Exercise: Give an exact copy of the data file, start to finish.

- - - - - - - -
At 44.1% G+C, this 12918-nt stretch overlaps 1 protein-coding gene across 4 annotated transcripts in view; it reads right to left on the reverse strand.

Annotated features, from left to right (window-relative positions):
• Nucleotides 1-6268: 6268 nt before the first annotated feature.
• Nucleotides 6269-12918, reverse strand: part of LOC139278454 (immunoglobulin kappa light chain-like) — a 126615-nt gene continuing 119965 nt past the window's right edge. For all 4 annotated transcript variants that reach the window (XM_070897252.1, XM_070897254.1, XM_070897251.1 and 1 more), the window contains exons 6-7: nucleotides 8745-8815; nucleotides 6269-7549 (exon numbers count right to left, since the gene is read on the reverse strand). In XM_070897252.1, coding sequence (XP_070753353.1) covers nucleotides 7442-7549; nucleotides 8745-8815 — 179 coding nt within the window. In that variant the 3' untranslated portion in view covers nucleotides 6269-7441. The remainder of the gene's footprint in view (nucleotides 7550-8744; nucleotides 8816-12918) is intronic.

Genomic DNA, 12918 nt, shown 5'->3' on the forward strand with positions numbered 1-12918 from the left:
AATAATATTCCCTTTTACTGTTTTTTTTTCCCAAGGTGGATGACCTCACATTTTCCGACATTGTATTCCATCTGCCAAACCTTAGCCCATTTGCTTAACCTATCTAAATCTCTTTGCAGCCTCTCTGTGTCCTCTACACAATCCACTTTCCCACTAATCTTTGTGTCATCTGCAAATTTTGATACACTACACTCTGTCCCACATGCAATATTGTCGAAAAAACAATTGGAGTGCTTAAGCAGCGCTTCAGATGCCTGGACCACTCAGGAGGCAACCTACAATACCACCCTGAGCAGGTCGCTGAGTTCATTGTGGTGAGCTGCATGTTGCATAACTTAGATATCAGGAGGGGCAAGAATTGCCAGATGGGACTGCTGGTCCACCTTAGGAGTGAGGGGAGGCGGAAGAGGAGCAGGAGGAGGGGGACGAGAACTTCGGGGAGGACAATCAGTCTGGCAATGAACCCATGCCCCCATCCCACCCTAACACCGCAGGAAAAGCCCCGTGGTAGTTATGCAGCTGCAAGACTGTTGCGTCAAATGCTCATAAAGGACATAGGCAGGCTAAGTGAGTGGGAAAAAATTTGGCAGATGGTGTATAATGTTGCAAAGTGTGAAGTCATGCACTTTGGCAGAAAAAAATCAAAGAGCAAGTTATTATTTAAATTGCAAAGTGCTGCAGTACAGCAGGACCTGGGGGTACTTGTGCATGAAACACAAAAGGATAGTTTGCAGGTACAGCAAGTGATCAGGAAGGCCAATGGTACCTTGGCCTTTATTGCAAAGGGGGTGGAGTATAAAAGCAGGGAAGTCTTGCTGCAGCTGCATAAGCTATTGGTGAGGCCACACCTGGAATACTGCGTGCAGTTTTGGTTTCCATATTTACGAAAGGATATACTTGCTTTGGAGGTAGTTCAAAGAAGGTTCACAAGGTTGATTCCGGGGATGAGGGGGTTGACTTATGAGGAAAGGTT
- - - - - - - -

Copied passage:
At 44.1% G+C, this 12918-nt stretch overlaps 1 protein-coding gene across 4 annotated transcripts in view; it reads right to left on the reverse strand.

Annotated features, from left to right (window-relative positions):
• Nucleotides 1-6268: 6268 nt before the first annotated feature.
• Nucleotides 6269-12918, reverse strand: part of LOC139278454 (immunoglobulin kappa light chain-like) — a 126615-nt gene continuing 119965 nt past the window's right edge. For all 4 annotated transcript variants that reach the window (XM_070897252.1, XM_070897254.1, XM_070897251.1 and 1 more), the window contains exons 6-7: nucleotides 8745-8815; nucleotides 6269-7549 (exon numbers count right to left, since the gene is read on the reverse strand). In XM_070897252.1, coding sequence (XP_070753353.1) covers nucleotides 7442-7549; nucleotides 8745-8815 — 179 coding nt within the window. In that variant the 3' untranslated portion in view covers nucleotides 6269-7441. The remainder of the gene's footprint in view (nucleotides 7550-8744; nucleotides 8816-12918) is intronic.

Genomic DNA, 12918 nt, shown 5'->3' on the forward strand with positions numbered 1-12918 from the left:
AATAATATTCCCTTTTACTGTTTTTTTTTCCCAAGGTGGATGACCTCACATTTTCCGACATTGTATTCCATCTGCCAAACCTTAGCCCATTTGCTTAACCTATCTAAATCTCTTTGCAGCCTCTCTGTGTCCTCTACACAATCCACTTTCCCACTAATCTTTGTGTCATCTGCAAATTTTGATACACTACACTCTGTCCCACATGCAATATTGTCGAAAAAACAATTGGAGTGCTTAAGCAGCGCTTCAGATGCCTGGACCACTCAGGAGGCAACCTACAATACCACCCTGAGCAGGTCGCTGAGTTCATTGTGGTGAGCTGCATGTTGCATAACTTAGATATCAGGAGGGGCAAGAATTGCCAGATGGGACTGCTGGTCCACCTTAGGAGTGAGGGGAGGCGGAAGAGGAGCAGGAGGAGGGGGACGAGAACTTCGGGGAGGACAATCAGTCTGGCAATGAACCCATGCCCCCATCCCACCCTAACACCGCAGGAAAAGCCCCGTGGTAGTTATGCAGCTGCAAGACTGTTGCGTCAAATGCTCATAAAGGACATAGGCAGGCTAAGTGAGTGGGAAAAAATTTGGCAGATGGTGTATAATGTTGCAAAGTGTGAAGTCATGCACTTTGGCAGAAAAAAATCAAAGAGCAAGTTATTATTTAAATTGCAAAGTGCTGCAGTACAGCAGGACCTGGGGGTACTTGTGCATGAAACACAAAAGGATAGTTTGCAGGTACAGCAAGTGATCAGGAAGGCCAATGGTACCTTGGCCTTTATTGCAAAGGGGGTGGAGTATAAAAGCAGGGAAGTCTTGCTGCAGCTGCATAAGCTATTGGTGAGGCCACACCTGGAATACTGCGTGCAGTTTTGGTTTCCATATTTACGAAAGGATATACTTGCTTTGGAGGTAGTTCAAAGAAGGTTCACAAGGTTGATTCCGGGGATGAGGGGGTTGACTTATGAGGAAAGGTT